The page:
8. The community associated with religion is a virtue.
9. Harris has the most important argument. While all religious practice is not evil, the middle eastern religions are evil in their nature.
10. The Pope

James Hamilton

Very fashionable anti-Dawkins stand there: good to see you negotiating this meme without offending the accepted opinions of the British blogosphere.

People who would otherwise avoid playing the man rather than the ball make an exception in his case. Usually, this is on the grounds that he is rude and arrogant - a charge that his television documentaries dramatically refute. Yours is on the grounds that the bulk of his arguments have been made before. This is another common route. Those who disagree with his atheism - and I acknowledge that you're largely on his side in that respect at least - do what you do here and hint that the arguments are such old hat, dealt with so publicly and so long ago that comment is superfluous, whilst failing in any way to identify where this rebuttal has taken place or where the curious might find it.

One trope you don't employ - and you wouldn't, given your position - is the suggestion that academic theology has moved on somehow from these crude positions, and is now off somewhere else doing rather more sophisticated and mature thinking way beyond the ken of late-to-the-party yahoos like Dawkins, Harris and Hitchens. Well, I do know academic theology, and it isn't and hasn't: the basic arguments put forward by Dawkins are the elephant in the room. They are considered uncouth and old fashioned, but effective rebuttals just aren't out there. The thrust of modern theology is philosophical and sociological, and contains many good things, but in a universe without God, it is just philosophy and sociology, and in that sense Dawkins is quite right to write it off.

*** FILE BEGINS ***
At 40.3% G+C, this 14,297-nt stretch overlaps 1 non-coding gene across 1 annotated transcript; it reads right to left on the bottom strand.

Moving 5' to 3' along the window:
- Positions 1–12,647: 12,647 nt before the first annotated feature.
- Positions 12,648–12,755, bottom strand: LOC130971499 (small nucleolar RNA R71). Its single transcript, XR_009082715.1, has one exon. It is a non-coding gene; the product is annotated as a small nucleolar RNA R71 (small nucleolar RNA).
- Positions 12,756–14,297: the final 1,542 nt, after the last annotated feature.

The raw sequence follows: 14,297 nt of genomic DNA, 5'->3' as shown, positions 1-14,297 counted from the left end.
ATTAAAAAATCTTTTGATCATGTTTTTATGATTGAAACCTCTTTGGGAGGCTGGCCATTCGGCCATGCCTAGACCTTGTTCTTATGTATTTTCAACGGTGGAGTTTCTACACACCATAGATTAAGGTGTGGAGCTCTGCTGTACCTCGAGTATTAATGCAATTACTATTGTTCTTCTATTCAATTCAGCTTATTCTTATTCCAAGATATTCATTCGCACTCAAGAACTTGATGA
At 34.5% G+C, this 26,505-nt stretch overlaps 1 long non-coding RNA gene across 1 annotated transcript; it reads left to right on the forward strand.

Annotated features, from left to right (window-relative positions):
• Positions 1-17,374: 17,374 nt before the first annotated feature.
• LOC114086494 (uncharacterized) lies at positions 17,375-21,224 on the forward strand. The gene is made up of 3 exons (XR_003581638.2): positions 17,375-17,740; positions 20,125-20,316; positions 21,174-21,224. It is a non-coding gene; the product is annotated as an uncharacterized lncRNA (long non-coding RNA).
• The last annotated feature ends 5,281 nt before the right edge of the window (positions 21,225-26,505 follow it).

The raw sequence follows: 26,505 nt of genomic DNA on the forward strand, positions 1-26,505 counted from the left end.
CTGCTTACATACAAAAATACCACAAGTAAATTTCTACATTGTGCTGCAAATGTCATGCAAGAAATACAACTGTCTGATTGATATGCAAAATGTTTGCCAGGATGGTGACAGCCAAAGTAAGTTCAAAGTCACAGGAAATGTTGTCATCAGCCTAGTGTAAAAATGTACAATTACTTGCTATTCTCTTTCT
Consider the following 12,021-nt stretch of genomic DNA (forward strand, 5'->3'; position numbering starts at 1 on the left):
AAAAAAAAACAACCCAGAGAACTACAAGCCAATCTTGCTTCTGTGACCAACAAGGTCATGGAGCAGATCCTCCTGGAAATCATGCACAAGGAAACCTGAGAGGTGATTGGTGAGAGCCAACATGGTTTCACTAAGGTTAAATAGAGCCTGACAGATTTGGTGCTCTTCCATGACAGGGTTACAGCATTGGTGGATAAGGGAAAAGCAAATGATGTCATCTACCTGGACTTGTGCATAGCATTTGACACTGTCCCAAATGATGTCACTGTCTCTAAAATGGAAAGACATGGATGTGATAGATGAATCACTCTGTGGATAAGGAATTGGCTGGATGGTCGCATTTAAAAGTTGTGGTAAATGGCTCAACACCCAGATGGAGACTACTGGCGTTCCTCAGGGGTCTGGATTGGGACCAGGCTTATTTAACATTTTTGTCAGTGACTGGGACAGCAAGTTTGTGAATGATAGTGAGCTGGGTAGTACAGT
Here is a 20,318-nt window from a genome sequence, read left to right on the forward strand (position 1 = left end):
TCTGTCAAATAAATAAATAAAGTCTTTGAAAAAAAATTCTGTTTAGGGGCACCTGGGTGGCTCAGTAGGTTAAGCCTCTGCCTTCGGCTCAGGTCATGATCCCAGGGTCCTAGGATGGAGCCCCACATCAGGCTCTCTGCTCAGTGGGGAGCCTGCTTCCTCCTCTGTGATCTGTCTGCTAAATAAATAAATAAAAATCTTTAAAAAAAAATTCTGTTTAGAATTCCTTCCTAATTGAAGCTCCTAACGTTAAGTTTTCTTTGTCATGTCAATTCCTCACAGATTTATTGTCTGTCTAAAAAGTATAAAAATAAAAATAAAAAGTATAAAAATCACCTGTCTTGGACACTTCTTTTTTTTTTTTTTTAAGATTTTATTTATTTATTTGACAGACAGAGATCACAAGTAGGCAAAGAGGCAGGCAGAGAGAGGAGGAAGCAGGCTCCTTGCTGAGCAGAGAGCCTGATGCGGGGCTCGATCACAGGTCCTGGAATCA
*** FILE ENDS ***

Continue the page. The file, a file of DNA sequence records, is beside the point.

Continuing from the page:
I think that the correct argument is the contrary of the one used by Reason.
When religious people are good is because they are religious: they are doing what their religion told them to. It is when non believers, or better, believers in not, behave well that their only reason is that they happen, by sheer luck, to be good people. They have no reason to.


You ought to read the bible more carefully.